ECU: High-tech crystalline alloy cheap and effective wastewater treatment
WATER security is an increasing cause for concern, particularly in drought-afflicted Australia.
New research carried out by researchers at Edith Cowan University could revolutionise wastewater treatment with what may at first appear to be a simple piece of foil.
Researchers have produced a high-tech crystalline alloy capable of removing pollutants from huge amounts of wastewater in just minutes.
Lead Researcher Associate Professor Laichang Zhang said the cheap, but highly effective, technology has significant potential in the textile and mining industries.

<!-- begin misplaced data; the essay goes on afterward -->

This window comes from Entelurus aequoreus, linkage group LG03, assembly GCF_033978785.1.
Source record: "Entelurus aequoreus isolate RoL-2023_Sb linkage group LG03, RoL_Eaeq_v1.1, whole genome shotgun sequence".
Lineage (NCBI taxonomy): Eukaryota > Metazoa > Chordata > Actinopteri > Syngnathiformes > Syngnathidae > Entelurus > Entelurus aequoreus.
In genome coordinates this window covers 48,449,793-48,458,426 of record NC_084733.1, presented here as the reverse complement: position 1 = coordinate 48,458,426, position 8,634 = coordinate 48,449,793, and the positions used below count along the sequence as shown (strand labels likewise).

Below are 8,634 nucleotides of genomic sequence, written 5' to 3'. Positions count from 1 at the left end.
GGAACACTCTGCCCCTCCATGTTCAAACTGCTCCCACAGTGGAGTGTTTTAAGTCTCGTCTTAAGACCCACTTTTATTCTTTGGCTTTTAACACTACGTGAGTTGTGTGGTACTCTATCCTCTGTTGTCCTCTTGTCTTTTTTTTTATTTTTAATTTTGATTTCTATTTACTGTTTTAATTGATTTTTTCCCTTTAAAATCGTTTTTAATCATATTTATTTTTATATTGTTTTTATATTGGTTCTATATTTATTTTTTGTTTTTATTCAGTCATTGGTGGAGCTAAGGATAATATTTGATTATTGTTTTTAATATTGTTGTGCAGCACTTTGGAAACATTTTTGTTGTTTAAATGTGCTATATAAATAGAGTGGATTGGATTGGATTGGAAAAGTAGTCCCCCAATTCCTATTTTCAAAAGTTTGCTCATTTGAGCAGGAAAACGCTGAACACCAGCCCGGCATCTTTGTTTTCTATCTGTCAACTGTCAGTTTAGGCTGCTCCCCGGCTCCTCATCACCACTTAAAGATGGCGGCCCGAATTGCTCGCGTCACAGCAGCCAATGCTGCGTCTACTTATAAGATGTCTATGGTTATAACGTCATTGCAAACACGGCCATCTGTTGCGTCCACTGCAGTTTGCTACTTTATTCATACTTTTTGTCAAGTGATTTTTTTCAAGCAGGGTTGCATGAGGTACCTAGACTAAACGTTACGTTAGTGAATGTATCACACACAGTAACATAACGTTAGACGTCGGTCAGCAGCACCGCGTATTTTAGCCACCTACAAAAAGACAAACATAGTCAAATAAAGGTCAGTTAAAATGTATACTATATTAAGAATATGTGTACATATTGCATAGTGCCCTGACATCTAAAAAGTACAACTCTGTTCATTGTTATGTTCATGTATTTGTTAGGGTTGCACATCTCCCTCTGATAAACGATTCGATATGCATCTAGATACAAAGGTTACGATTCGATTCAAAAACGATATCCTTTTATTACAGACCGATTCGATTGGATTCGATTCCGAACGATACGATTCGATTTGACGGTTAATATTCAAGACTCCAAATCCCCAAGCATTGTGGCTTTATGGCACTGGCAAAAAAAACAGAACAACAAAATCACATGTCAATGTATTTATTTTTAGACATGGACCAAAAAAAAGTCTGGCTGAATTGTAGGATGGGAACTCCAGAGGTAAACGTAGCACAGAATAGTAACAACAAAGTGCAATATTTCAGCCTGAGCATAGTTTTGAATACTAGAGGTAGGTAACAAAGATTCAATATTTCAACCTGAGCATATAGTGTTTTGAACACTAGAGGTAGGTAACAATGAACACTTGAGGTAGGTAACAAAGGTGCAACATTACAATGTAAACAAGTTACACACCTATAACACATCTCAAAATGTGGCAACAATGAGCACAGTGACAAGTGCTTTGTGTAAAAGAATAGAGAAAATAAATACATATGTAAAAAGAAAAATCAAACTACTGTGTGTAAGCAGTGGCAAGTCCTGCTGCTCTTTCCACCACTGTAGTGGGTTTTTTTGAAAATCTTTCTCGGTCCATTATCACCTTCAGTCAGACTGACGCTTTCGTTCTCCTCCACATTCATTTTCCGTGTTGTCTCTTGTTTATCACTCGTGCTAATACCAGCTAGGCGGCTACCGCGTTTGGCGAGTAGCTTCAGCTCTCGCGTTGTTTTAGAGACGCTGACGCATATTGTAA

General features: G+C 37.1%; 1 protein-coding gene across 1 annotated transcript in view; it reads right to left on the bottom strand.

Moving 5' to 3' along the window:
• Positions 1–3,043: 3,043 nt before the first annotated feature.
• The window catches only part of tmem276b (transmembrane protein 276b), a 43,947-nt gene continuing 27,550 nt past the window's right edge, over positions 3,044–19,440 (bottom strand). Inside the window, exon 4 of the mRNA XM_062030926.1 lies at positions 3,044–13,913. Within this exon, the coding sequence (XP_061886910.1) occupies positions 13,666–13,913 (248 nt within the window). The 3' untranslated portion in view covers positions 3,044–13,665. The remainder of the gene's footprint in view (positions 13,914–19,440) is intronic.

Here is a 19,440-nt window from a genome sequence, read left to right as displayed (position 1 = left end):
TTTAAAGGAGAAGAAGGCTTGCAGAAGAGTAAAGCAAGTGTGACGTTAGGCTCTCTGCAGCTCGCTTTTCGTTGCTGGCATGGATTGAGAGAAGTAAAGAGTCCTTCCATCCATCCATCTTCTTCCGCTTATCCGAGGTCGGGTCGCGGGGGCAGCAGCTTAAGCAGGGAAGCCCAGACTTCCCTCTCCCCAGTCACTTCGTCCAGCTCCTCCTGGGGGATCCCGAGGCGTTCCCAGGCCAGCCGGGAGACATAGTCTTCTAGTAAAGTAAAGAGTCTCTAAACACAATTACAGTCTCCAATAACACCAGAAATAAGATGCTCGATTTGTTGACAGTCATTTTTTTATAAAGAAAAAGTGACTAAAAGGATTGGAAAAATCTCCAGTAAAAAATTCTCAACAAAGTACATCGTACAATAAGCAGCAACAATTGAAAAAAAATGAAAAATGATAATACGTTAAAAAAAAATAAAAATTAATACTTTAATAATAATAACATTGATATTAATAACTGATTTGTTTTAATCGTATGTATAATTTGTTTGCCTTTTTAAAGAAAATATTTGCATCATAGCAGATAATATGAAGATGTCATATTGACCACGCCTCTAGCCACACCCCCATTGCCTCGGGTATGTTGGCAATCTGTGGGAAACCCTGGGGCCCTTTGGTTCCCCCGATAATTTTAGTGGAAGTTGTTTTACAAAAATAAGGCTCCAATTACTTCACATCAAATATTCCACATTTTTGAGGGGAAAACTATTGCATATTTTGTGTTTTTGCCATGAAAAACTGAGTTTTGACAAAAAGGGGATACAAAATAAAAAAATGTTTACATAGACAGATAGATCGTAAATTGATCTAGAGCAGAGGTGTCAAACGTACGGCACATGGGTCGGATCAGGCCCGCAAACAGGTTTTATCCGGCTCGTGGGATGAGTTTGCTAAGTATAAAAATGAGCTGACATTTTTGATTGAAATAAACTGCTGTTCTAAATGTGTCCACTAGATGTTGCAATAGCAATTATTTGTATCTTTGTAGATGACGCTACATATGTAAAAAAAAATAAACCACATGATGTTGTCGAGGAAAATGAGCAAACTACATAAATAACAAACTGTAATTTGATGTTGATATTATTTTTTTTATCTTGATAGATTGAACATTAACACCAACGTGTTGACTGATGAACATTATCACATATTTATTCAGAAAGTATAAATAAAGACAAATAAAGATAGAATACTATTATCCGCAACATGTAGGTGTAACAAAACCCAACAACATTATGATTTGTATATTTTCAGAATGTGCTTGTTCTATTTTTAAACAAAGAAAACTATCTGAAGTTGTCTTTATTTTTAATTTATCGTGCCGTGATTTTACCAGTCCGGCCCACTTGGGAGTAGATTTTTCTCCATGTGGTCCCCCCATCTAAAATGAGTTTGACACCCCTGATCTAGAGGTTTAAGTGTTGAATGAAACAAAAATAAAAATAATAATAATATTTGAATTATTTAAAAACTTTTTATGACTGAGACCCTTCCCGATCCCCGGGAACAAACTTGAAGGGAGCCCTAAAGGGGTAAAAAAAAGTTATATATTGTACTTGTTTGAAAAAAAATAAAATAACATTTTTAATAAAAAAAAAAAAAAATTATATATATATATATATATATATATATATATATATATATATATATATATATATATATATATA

“Mining and textile production produces huge amounts of wastewater that is contaminated with heavy metals and dyes,” he said.
“We can produce enough crystalline alloy to treat one tonne of wastewater for just $15.
“Additionally, we can reuse the crystalline alloy up to five times while still maintaining its effectiveness.”
The alloy offers significant advantages to the traditional method of treating wastewater using commercial iron powder.
“Using iron powder leaves you with a large amount of iron sludge that must be stored,” Professor Zhang said.
“It is expensive to produce and can only be used once.”
Professor Zhang said he was working with partners in industry to further improve the alloy’s efficiency and cost-effectiveness.
The study was published in the journal.